Tuesday, August 03, 2004


As they start, Kerry has 14 states and the District of Columbia in his column for 193 electoral vote while Bush has 25 states for 217 votes, according to an Associated Press analysis of state polls as well as interviews with strategists across the country.

Both candidates are short of the magic 270 electoral votes. The margin of victory will come from:

* Tossups: Bush and Kerry are running even in 11 states with a combined 128 electoral votes. Florida, Ohio, Iowa, Nevada, New Hampshire, New Mexico, Wisconsin, Michigan and West Virginia are the toughest battlegrounds. Two other tossups, Pennsylvania and Oregon, could soon move to Kerry’s column.
* Leaning to Kerry: Maine, Minnesota and Washington (a combined 25 electoral votes) favor Kerry over Bush by a few percentage points. Gore carried them in 2000.
* Leaning to Bush: North Carolina, Colorado, Louisiana, Arizona, Virginia, Arkansas and Missouri (a combined 73 electoral votes) give Bush modest leads. He won all seven in 2000.Al total, 21 states are in play. Some will bounce between "lean" to "tossup" throughout the campaign.

Four years ago, Bush won 30 states and their 271 electoral votes — one more than needed. Gore, who won the popular vote, claimed 20 states plus the District of Columbia for 267 electoral votes.

Since then, reapportionment added electoral votes to states with population gains and took them from states losing people. The result: Bush’s states are now worth 278 electoral votes and Gore’s are worth just 260.
Reapportionment? Wasn't that called "redistricting" when we last heard of it? I guess the neocon press (I don't think they get irony, so I'm calling a spade a spade here) didn't want us to remember the GOP's, led by tom delay, big party power grab the last few years. Remember when the Texas democrats spent some time in Oklahoma In May 2003 to deprive the real evil-dooers (GOP members)a quarum in the Texas State House of Reps. It worked for a while then in August Texas became a true Banana Republic.
Eleven of the twelve Democrats in the state senate refused to attend the special session, convening instead in Albuquerque, New Mexico July 29, outside the jurisdiction of the Republican-controlled Texas state government. New Mexico Governor Bill Richardson, a Democrat, has rebuffed requests that the legislators be extradited.

The Democrats refused to return, defying the fines, which took effect on Thursday, August 14, starting at $1,000 each, doubling to $2,000 on Friday, $4,000 on Saturday and $5,000 on Sunday and every day following until the special session ends August 26. The total fine for boycotting the entire special session would amount to $57,000, and the Republican senators specified that this be paid from personal and not party funds.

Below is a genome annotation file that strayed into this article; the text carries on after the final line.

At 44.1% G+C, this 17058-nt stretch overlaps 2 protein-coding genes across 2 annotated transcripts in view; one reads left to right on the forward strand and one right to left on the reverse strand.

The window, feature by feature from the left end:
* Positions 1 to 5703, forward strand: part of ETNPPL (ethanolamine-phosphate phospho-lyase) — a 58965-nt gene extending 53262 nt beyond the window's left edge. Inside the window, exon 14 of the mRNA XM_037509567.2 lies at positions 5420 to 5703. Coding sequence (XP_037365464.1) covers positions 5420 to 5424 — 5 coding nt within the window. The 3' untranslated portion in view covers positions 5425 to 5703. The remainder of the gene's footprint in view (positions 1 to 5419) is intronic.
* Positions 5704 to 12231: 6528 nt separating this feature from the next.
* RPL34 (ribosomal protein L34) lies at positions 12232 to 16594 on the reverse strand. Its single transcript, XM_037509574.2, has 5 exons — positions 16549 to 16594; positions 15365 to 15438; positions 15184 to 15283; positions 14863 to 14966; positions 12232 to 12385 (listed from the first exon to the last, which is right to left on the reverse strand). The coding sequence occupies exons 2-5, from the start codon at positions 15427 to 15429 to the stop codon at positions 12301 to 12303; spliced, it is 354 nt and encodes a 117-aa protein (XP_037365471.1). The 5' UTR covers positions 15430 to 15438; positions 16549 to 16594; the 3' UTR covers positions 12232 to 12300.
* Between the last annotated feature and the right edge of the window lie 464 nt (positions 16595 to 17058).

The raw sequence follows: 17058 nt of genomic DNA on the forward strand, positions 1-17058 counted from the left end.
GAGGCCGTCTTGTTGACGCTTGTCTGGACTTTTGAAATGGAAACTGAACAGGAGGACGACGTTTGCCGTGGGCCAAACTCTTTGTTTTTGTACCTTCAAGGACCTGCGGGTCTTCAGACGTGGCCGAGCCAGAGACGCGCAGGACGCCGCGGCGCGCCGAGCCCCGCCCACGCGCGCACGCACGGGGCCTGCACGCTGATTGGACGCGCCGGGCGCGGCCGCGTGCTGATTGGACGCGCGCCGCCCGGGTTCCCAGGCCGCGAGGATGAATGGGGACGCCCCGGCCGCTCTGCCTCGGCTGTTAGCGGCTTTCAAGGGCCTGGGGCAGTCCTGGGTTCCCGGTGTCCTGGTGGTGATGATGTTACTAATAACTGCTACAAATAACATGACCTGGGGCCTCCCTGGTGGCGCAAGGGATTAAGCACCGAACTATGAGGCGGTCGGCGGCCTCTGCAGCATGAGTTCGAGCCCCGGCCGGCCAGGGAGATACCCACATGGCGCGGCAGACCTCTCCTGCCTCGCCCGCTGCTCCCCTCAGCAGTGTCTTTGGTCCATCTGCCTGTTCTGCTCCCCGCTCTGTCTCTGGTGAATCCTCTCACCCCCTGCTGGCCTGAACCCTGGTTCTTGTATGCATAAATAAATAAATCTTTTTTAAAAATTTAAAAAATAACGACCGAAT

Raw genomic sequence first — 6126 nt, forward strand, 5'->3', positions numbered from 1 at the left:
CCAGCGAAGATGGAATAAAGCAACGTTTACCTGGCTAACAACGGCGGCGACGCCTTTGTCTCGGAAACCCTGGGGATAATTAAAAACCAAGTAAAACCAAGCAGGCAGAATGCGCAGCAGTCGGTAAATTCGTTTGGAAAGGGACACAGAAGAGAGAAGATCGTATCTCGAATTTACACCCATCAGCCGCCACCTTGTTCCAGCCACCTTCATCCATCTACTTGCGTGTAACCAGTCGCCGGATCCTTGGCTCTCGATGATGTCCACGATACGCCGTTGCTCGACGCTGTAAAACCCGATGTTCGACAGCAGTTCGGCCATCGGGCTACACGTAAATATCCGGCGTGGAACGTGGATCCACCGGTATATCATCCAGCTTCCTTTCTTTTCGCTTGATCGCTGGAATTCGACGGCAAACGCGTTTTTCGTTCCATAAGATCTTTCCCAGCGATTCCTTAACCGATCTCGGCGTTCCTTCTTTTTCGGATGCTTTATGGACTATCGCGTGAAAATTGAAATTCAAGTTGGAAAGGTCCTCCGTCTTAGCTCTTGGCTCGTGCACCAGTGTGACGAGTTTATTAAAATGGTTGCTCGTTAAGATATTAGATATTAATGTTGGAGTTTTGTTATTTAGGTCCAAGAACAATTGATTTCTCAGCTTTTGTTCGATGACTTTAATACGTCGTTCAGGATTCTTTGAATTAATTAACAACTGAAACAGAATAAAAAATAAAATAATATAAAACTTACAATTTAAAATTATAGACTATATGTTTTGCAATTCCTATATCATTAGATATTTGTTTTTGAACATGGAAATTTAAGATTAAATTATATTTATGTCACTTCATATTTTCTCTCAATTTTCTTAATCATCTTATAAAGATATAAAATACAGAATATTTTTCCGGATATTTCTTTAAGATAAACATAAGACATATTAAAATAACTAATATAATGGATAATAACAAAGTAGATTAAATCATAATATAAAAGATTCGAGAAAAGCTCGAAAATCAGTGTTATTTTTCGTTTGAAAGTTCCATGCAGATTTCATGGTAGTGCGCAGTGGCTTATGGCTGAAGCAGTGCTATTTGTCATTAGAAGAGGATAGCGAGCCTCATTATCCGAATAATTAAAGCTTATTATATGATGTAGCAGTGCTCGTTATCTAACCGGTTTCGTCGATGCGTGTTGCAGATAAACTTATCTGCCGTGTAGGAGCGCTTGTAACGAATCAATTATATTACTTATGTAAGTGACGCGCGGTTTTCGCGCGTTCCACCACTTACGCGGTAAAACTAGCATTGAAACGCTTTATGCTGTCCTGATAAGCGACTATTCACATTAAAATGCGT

Several Republican senators suggested that Democrats who do not pay the fines would be deprived of their votes in the state Senate, an action that would deprive as many as 8 million people of representation (each Senate district has about 700,000 residents). Neither Governor Rick Perry nor state Attorney General Greg Abbott have yet taken a position on disenfranchisement of senators, which has no precedent under the state constitution.

The boycott by the Democratic state senators repeats the tactic employed by Democratic members of the lower house who left Texas as a group three months ago. They waited at a hotel in Oklahoma until the regular session of the legislature ended, frustrating the initial Republicans effort to push through the redistricting plan.

Governor Perry called a special session of the legislature and the redistricting plan was passed through the lower house, but the bill failed in the state Senate for lack of a two-thirds majority. Perry then called a second special session of the legislature, for which the Republicans imposed new rules ending the traditional two-thirds requirement for a bill to pass the Senate.

Kerry’s best prospects may be in the five tossup states won by Bush in 2000: Ohio, Florida, Nevada, New Hampshire and West Virginia.

Winning either Ohio’s 20 electoral votes or Florida’s 27 would do the trick.

Come on Ellen, you can do it! Save the country. Get out the vote, call all your friends! Put notes on all the cars in the grocery store parking lot that say "bottleofblog.com". That should do it.

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